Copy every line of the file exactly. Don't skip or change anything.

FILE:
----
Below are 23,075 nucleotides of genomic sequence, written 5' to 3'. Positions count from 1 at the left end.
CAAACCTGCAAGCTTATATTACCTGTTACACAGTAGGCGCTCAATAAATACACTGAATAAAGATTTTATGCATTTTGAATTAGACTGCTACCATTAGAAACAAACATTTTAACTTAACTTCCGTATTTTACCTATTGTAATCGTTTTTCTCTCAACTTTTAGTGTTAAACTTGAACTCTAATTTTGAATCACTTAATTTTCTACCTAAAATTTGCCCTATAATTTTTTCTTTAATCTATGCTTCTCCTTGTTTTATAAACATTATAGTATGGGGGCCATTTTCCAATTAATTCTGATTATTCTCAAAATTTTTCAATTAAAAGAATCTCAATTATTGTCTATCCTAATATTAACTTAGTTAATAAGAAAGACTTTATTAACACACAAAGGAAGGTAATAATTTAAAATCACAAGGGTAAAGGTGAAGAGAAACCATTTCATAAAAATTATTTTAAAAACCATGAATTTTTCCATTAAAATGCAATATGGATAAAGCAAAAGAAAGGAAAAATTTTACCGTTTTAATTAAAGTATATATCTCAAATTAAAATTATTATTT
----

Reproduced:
Below are 23,075 nucleotides of genomic sequence, written 5' to 3'. Positions count from 1 at the left end.
CAAACCTGCAAGCTTATATTACCTGTTACACAGTAGGCGCTCAATAAATACACTGAATAAAGATTTTATGCATTTTGAATTAGACTGCTACCATTAGAAACAAACATTTTAACTTAACTTCCGTATTTTACCTATTGTAATCGTTTTTCTCTCAACTTTTAGTGTTAAACTTGAACTCTAATTTTGAATCACTTAATTTTCTACCTAAAATTTGCCCTATAATTTTTTCTTTAATCTATGCTTCTCCTTGTTTTATAAACATTATAGTATGGGGGCCATTTTCCAATTAATTCTGATTATTCTCAAAATTTTTCAATTAAAAGAATCTCAATTATTGTCTATCCTAATATTAACTTAGTTAATAAGAAAGACTTTATTAACACACAAAGGAAGGTAATAATTTAAAATCACAAGGGTAAAGGTGAAGAGAAACCATTTCATAAAAATTATTTTAAAAACCATGAATTTTTCCATTAAAATGCAATATGGATAAAGCAAAAGAAAGGAAAAATTTTACCGTTTTAATTAAAGTATATATCTCAAATTAAAATTATTATTT